Best Practices

Constructively using Sticks (Instead of Carrots) to Encourage Compliance

(Want to get articles like this one by email?  Here is the sign-up!)

As we discussed last week, positive reinforcement can be a powerful tool for motivating employees, especially if intrinsic motivations are the target. Nonetheless, so-called “negative” reinforcement also has an important place in a company’s motivational toolbox – and not just to “send a message” to other employees concerning policy or program violations.

Setting suitable boundaries for personnel – including consequences for noncompliance – creates certainty and security. Employees know what is expected of them and what will happen if they do not act in accordance with those expectations, so long as these expectations are clear and the consequences of noncompliance are transparent, fair, appropriate, and consistently applied.

In fact, numerous studies show that avoiding loss is actually a stronger incentive than achieving gain for many individuals and companies. This loss aversion principle underpins the risk assessment process your company periodically undertakes in relation to its compliance program. The policies, procedures, and controls created as part of the compliance program will only be respected if they have “teeth” – that is, if compliance and noncompliance lead to different results.

Consider the following examples:

  • A company seeking to mitigate corruption risks requires any employee who wishes to hire an overseas agent to undertake due diligence – including (a) obtaining background information from the person; (b) having internal personnel complete questionnaires about their knowledge of, and past dealings with, the proposed agent; and (c) conducting independent reviews of the person and his/her company at a level commensurate with the perceived risk level – prior to submitting a proposed contract for approval.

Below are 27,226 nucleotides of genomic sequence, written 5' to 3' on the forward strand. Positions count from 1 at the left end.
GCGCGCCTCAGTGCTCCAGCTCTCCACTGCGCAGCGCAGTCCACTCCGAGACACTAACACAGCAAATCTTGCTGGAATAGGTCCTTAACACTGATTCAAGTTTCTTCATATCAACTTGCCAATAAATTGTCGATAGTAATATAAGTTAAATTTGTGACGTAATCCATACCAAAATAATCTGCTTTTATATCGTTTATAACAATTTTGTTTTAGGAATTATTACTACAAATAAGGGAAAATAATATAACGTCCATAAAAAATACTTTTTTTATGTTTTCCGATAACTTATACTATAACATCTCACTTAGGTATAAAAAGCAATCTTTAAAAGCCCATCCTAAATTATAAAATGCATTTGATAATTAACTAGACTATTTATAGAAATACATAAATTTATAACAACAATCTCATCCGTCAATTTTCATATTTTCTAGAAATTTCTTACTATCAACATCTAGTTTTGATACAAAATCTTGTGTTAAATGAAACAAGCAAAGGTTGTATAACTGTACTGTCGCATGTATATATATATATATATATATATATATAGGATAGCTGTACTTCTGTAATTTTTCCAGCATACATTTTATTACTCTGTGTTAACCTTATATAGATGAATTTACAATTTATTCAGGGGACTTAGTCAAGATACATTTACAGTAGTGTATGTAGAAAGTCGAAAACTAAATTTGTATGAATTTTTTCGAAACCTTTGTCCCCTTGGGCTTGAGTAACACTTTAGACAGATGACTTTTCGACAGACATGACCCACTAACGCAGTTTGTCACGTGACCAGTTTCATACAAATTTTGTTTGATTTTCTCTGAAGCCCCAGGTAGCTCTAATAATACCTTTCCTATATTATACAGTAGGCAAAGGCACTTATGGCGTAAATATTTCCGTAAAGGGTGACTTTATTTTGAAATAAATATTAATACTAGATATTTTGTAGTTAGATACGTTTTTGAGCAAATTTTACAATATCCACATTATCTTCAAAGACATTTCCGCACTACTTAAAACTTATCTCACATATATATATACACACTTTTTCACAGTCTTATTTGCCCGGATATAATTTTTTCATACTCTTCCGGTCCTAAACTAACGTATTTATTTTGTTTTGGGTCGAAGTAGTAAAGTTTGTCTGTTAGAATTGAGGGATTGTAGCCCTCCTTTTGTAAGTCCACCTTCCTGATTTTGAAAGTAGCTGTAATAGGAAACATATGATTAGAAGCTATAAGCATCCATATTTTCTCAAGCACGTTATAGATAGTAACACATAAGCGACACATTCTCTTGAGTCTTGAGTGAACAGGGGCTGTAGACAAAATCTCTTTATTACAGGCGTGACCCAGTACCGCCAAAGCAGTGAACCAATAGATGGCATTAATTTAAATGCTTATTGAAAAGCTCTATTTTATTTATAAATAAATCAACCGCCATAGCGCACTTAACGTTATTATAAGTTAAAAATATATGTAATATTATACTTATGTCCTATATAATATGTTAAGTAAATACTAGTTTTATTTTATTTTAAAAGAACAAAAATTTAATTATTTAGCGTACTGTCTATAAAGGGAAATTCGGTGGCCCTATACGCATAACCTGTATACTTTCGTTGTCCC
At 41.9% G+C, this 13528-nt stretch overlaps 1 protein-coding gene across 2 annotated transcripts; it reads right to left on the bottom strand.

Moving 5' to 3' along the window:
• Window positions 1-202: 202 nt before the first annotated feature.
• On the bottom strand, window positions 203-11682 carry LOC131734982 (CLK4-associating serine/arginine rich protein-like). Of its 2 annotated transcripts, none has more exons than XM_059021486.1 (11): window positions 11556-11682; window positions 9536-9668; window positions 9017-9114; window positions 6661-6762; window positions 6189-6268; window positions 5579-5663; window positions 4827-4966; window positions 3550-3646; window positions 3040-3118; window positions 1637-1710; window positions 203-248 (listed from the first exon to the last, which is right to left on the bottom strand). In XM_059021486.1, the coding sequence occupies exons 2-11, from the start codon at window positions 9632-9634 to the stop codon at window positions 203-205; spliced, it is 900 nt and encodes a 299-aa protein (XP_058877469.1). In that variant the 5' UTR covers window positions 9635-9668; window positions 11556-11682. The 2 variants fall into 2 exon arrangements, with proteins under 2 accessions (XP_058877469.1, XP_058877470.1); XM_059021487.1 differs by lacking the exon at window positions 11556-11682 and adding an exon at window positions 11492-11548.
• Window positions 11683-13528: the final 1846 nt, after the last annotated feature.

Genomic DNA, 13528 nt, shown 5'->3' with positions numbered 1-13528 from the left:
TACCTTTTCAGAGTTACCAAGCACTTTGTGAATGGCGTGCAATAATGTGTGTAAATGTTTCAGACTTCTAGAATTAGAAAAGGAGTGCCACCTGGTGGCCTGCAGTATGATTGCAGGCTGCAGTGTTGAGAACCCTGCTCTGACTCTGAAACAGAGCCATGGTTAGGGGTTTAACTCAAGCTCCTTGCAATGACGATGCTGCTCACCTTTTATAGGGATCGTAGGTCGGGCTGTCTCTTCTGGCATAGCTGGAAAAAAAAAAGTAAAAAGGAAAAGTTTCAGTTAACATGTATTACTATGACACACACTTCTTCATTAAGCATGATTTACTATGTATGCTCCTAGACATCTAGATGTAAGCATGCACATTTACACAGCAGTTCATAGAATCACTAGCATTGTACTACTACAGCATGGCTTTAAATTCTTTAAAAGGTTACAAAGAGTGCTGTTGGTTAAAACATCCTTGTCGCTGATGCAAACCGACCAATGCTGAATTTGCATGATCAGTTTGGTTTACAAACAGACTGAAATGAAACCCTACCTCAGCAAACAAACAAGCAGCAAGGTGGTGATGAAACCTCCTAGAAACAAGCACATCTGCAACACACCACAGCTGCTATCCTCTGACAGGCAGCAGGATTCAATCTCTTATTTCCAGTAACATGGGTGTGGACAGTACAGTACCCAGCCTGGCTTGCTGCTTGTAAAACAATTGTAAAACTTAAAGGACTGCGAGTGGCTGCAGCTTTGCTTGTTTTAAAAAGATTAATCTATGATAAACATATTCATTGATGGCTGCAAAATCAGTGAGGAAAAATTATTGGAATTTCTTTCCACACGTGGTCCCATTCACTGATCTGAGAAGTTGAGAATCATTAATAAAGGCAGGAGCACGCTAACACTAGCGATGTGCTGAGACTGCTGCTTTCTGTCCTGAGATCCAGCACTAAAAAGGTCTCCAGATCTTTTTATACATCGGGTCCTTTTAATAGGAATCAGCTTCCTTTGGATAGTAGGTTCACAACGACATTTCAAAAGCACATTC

• A company encourages local business units to support local communities. However, it will not approve any request for a charitable contribution that is not accompanied by information outlining the charitable purpose of the contribution and containing assurances that the contribution will not personally benefit any specific individual(s), in particular, a government official and/or his or her family.
  • A company’s annual audit plan includes steps the company will take if and when accounting irregularities are alleged or discovered. Employees keeping books and records know that maintaining accurate and complete documentation is an essential part of their duties.
  • When they are hired and each year thereafter, all company employees are required to certify they have complied, and will comply, with certain company policies, procedures, and controls.
  • A company’s anti-corruption program outlines steps the company’s compliance function is to take in response to suspected misconduct. Depending on the circumstances, this may include terminating relationships with third parties who have acted inappropriately on the company’s behalf.

In each of the above policy, procedure, or control scenarios, disciplinary consequences come into play if the company’s employees or representatives were previously apprised (and periodically reminded) of expected behavioral parameters and went outside these boundaries. Thus, any metaphorical “stick” that is applied is expected. The result is understood to flow directly from the policy or program breach, and it cannot be viewed as an arbitrary, capricious reaction.

Applying consequences fairly and consistently in situations such as these supports the intrinsic desire to comply that we discussed in our last post. First, company personnel who see the program applied fairly and consistently are more likely to feel that the compliance program has real meaning. If management is viewed as impartial in applying sanctions – whether positive or negative – personnel are also more likely to view their work environment as equitable for all employees. This helps engender increased loyalty to the company and commitment to the compliance program. In addition, other stakeholders (including regulators and law enforcement) are also more likely to view the program as having true substance.

Original image courtesy of Harry Vale, Flickr.

I'll sign up later

COMPLIANCE UPDATES

Get the latest compliance content weekly right on your e-mail. We promise you we will only send top content like free e-books, latest news and hand-picked articles.